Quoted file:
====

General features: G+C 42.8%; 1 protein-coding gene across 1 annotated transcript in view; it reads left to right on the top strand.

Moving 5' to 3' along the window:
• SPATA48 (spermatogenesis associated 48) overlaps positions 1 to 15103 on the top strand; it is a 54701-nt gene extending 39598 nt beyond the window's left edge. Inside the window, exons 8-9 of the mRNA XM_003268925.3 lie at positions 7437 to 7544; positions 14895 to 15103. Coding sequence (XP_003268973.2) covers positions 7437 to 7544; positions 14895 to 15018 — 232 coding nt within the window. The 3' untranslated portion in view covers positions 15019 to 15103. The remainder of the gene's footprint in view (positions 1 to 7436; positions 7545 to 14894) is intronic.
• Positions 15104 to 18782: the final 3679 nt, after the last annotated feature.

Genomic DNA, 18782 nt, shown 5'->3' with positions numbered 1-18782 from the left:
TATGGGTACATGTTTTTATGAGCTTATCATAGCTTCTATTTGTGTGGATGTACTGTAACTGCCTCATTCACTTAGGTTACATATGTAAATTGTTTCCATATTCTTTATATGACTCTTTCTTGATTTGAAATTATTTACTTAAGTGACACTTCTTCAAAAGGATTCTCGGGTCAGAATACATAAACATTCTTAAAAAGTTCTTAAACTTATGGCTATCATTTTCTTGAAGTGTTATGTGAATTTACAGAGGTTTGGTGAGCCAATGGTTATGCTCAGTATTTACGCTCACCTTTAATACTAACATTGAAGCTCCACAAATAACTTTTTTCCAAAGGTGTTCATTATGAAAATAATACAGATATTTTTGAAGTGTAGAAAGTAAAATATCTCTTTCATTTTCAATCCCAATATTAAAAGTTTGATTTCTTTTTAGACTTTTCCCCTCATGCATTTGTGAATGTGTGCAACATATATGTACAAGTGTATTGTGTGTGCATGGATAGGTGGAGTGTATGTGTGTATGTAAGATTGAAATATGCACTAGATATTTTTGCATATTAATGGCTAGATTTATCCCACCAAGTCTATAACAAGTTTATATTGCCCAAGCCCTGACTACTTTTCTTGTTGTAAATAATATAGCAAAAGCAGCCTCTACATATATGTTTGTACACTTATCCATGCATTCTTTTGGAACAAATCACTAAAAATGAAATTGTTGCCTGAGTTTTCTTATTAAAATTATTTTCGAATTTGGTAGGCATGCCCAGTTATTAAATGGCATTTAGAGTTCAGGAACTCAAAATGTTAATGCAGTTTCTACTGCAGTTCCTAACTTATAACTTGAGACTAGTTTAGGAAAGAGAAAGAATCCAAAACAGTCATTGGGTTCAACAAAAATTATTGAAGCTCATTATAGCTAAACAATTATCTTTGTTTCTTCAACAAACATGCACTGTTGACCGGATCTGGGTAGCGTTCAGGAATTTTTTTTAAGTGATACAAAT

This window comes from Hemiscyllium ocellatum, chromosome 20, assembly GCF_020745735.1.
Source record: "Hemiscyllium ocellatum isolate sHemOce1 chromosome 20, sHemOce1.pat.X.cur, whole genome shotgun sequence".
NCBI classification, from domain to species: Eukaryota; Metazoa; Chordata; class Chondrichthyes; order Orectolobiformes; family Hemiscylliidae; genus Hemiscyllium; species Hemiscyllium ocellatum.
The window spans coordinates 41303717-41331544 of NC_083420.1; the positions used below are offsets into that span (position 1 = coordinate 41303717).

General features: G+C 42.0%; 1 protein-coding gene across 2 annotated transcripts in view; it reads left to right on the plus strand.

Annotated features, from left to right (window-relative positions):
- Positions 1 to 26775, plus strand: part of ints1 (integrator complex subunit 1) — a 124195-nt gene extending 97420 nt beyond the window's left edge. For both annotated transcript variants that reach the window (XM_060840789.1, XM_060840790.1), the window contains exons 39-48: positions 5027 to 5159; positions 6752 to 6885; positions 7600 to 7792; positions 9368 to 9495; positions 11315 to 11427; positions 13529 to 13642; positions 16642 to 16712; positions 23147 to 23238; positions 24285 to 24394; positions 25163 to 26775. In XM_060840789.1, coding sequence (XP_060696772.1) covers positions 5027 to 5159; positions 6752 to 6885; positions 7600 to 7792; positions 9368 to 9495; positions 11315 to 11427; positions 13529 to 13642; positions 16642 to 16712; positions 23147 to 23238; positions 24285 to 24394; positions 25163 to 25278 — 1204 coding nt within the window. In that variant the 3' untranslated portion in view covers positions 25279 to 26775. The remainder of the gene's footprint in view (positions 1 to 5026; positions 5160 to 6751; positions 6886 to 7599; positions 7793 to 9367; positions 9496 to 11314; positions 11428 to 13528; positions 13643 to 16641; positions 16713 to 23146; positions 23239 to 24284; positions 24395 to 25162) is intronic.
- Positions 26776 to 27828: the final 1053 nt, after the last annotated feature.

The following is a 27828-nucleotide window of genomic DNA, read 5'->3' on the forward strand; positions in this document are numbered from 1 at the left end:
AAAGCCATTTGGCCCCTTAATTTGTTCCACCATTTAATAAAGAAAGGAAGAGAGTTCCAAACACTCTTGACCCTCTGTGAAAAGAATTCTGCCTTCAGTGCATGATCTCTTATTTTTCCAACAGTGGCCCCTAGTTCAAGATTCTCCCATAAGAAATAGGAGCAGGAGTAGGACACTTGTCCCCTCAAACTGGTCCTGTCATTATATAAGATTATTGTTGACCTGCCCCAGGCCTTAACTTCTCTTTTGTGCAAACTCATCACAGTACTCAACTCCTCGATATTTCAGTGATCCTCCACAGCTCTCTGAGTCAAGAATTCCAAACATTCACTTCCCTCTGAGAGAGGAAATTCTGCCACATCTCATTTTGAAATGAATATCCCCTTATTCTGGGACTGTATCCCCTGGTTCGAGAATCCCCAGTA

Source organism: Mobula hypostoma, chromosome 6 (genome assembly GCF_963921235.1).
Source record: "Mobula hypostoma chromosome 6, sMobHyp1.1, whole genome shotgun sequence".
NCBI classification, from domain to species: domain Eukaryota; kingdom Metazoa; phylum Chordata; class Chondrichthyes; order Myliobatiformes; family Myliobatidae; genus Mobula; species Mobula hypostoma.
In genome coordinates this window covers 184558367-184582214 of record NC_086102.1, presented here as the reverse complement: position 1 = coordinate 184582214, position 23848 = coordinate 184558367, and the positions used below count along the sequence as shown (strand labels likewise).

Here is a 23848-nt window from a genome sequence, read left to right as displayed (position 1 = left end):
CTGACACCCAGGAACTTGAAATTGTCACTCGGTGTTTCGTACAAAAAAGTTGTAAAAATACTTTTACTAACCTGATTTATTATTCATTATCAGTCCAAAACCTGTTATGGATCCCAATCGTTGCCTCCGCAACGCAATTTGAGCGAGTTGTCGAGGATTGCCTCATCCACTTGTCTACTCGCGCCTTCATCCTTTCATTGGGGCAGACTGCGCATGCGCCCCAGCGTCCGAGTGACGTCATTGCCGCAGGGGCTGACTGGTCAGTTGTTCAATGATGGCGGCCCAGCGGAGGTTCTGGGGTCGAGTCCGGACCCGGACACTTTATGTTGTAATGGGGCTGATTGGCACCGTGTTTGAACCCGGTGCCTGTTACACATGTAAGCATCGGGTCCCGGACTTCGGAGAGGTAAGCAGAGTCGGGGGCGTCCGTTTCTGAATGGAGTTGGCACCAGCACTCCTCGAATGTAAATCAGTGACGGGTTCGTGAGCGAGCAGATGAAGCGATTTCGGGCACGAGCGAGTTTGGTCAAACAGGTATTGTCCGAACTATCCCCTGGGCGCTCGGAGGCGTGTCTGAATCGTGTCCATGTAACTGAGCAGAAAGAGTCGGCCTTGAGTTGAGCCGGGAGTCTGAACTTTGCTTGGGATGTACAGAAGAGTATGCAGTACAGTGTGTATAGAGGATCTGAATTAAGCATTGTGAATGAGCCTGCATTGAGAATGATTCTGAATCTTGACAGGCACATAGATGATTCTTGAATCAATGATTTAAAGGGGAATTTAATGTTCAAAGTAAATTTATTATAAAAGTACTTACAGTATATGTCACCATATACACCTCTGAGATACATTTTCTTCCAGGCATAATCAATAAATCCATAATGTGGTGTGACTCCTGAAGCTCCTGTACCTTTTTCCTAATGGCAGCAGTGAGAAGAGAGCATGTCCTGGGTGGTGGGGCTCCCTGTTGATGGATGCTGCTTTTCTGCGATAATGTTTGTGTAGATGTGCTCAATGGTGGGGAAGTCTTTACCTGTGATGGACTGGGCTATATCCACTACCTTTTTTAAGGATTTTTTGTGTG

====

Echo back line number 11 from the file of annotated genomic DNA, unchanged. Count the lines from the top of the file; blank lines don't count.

General features: G+C 42.0%; 1 protein-coding gene across 2 annotated transcripts in view; it reads left to right on the plus strand.